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Knowledge in SFIA - Worked Example for a Software Developer

This worked example is an illustration of the relationship between knowledge and the skills and competency levels described in SFIA. It is for general awareness only; not specific guidance.

Illustration for a Software Developer.

To illustrate the principles, we will use the example of Alex, a software developer. The same principles can, of course, be applied to other professional disciplines and other professional roles.

Software Developer and Knowledge

Knowledge

In her professional work; Alex uses a number of sources to develop her knowledge.

She uses industry bodies of knowledge, e.g. the SWEBOK, and the EITBOK to find generally recognised good practice in core software engineering Knowledge Areas (KAs) such as software requirements, design, construction, configuration management.

Other software development environments examples are mobile apps, embedded systems, web sites, data engineering, Industry domain examples are aerospace, media, manufacturing, government, healthcare, transport & logistics.

She applies her knowledge of software engineering KAs to the software development environment she works in and her industry domain. Currently, Alex develops enterprise applications in the financial services industry.  

She uses knowledge of Agile working to guide her working practices and her interactions with the other people and roles in the team. In this case, her employer has adapted generic Agile practices but tailored to the working environment and culture of their organisation.

Alex also needs technical knowledge of the DevOps tools used in their development environment to implement automation e.g. continuous development, testing and deployment.

The methods and tools her department use are always improving so Alex needs to contribute to developing and sharing new knowledge e.g. for DevOps and Agile.

To be fully effective Alex needs a good understanding of her employer's business e.g. the customer groups, the main business functions, products, competition and the industry ecosystem. She needs a good network across key stakeholders in her company and with any partner organisations. This gives her knowledge about who to contact and how to get things done. Organisational knowledge like this is very specific to her current employer and is initially gained through onboarding/induction programmes and then is grown and developed throughout her employment, primarily informally through on-the-job activities.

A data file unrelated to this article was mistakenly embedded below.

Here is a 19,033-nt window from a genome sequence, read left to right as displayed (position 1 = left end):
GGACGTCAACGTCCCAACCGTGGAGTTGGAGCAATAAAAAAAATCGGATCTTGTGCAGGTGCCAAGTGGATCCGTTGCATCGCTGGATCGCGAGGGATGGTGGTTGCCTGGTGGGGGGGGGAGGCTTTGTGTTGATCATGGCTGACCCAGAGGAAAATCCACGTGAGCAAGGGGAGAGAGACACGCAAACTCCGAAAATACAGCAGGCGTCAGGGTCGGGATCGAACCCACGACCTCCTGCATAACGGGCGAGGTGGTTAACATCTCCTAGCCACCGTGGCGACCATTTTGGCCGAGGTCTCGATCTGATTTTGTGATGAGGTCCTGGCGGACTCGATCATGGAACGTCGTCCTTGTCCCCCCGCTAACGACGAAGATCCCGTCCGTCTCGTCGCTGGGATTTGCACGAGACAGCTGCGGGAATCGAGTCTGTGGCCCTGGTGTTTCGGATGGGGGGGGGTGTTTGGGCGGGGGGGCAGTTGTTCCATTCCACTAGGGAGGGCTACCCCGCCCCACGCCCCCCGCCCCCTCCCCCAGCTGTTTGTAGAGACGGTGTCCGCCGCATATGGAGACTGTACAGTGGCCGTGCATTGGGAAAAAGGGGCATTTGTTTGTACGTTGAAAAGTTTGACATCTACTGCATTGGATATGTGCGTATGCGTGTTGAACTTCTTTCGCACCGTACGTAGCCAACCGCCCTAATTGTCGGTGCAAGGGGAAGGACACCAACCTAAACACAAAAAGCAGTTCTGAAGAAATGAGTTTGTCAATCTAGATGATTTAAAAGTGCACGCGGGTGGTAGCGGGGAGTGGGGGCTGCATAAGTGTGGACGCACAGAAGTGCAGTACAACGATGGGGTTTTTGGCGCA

Professional skills

With working experience; Alex’s knowledge grows across the dimensions described above. This contributes to an increase in her capability to do good work. But to be competent she must be able to apply that knowledge effectively in the workplace to deliver useful business outcomes for her employer.

Alex develops and demonstrated her skills and competency levels through work experience. The opportunity to improve skills through incrementally more challenging and stretching work is provided by supportive managers and teams. Formal training may also be needed in some topics, and these are enhanced by working with her manager and team to find ways to put her newly gained knowledge into practice at work.

Her skills and competency levels are described in plain language using SFIA.

  • Alex finds that SFIA is a simple way to set development targets, identify development needs and track her progress.
  • She refers to both the professional skill descriptions e.g. Programming/Software Development, Software Design, as well as the generic attributes for autonomy, influence, complexity, business skills, and knowledge.
  • The HR team and the IT team have collaborated on developing a set of SFIA skills profiles alongside standard position descriptions. These are used to help performance conversations between Alex and her manager. They are also used by the management team to support recruitment, resource deployment and salary bench-marking.

Behaviours

Values and guiding principles vary considerably between organisations, industries and countries so the SFIA framework does not try to describe those.

Some organisations do not have their own behavioural frameworks and in this case, individuals and organisations can use SFIA's generic attributes to guide their behavioural development in areas such as leadership, influencing, analytical thinking, delegation, oral and written communication, and presentation skills.

Alex’s employer has a set of organisational values which describe the desired culture and ways of working. Alex, her manager and team work together to understand and develop their behaviours in line with these statements.

The behavioural attributes described in SFIA’s Level of Responsibilities are very useful also because they are generic across all roles, not just Software Developers.